After the provincial Tories elect a new leader in July, the winner will almost certainly be looking to get a seat in the House of Assembly as soon a possible.
Interim Premier Tom Marshall has offered to step down so the new PC leader can try to represent Humber East in the house.
Marshall has already said he won’t be running in the next general election and will retire from politics.
If it’s only a matter of a few months before a general election, the Liberals and NDP should seriously consider sitting out of a byelection as a cost-saving opportunity.
The laws of the province stipulate that a general election has to be held promptly, so there will only be a few short months before the Liberals can take their best shot at winning the district for a full term.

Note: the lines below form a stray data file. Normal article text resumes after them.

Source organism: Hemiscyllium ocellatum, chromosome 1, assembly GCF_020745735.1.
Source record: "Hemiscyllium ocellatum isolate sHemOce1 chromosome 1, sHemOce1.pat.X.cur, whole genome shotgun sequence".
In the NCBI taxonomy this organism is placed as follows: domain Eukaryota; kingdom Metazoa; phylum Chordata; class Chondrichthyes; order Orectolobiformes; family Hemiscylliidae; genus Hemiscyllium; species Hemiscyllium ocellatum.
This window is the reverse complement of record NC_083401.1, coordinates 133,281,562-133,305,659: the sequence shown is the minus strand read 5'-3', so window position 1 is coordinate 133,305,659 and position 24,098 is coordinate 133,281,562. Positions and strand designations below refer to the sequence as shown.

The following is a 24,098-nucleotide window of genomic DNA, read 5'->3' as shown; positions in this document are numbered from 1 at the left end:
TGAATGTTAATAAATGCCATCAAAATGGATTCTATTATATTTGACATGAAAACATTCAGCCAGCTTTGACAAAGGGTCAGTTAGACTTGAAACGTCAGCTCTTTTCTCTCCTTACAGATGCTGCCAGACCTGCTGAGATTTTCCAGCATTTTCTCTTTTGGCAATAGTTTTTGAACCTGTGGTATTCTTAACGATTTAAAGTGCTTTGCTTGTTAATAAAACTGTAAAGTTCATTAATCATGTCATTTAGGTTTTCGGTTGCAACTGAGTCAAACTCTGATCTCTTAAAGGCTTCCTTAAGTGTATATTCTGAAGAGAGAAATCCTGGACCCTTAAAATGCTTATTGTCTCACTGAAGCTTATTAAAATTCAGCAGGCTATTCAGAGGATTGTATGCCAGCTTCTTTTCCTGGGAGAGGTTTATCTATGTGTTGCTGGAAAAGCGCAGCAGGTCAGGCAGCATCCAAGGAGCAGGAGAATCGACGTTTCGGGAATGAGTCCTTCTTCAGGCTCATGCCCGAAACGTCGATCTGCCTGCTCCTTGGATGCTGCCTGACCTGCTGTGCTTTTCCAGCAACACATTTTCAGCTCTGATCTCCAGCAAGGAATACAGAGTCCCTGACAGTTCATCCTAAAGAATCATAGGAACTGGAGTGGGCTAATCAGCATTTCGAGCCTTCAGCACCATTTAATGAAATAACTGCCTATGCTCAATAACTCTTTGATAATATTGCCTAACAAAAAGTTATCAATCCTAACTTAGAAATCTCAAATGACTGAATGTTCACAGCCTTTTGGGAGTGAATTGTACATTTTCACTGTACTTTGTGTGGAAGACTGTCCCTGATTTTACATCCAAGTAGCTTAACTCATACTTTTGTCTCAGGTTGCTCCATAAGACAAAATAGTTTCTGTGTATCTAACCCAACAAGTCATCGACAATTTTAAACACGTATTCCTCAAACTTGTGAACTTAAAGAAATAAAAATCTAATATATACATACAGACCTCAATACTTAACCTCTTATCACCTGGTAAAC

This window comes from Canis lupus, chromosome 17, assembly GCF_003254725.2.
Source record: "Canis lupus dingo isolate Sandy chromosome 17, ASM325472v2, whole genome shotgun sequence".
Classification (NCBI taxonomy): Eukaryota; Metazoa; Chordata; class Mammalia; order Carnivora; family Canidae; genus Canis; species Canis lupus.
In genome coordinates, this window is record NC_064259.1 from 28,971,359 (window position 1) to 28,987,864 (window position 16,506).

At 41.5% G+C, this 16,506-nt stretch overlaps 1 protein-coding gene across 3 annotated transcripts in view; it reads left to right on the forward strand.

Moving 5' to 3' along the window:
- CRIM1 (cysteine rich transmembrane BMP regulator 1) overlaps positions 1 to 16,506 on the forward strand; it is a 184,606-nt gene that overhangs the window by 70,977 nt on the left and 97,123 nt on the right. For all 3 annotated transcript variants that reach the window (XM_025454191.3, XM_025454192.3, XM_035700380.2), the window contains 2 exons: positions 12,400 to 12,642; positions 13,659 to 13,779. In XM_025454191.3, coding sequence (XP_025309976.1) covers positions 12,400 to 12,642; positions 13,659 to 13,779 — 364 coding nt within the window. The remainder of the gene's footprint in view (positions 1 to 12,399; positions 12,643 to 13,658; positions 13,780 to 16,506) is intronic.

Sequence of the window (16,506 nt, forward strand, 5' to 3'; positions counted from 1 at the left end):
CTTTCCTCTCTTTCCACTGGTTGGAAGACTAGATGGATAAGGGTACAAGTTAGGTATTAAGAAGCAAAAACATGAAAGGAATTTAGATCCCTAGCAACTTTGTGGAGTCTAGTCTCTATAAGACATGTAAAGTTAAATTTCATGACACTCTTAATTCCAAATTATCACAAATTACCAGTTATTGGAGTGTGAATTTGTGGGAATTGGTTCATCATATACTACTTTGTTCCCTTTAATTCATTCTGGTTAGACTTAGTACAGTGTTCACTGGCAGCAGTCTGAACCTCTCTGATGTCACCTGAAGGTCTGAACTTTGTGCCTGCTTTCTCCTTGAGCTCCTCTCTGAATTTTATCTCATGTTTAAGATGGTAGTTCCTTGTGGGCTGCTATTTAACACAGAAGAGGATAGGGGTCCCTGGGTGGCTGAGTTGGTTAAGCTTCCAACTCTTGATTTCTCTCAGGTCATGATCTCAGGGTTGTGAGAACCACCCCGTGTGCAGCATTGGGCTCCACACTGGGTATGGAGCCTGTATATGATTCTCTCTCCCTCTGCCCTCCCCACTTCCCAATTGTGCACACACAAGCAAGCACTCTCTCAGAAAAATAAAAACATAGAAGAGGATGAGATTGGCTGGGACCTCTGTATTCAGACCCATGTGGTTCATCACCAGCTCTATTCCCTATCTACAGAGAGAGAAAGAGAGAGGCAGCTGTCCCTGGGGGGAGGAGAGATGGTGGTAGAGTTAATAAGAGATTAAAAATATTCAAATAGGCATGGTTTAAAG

No doubt the Grits would take great glee in embarrassing the new PC leader — Bill Barry or Frank Coleman — by defeating him at the polls, but that can take a back seat to more pressing concerns.
The new PC leader and premier can legally run the province without holding a seat in the House of Assembly; he just can’t sit in the legislature to join in debate and answer questions about decisions government is making.
It could even be advantageous for the Liberals and New Democrats to have either Barry or Coleman joining in the cut and thrust of debate, especially when neither of them has any experience in the art of politics.
If the two opposition parties hold back on running candidates in a byelection, it will allow the business of government to proceed for a few short months and it will save thousands of dollars needed to hold a byelection.
Surely, the Liberal party will want to see if it can make it four byelection wins in a very short time, but is the cost worth it?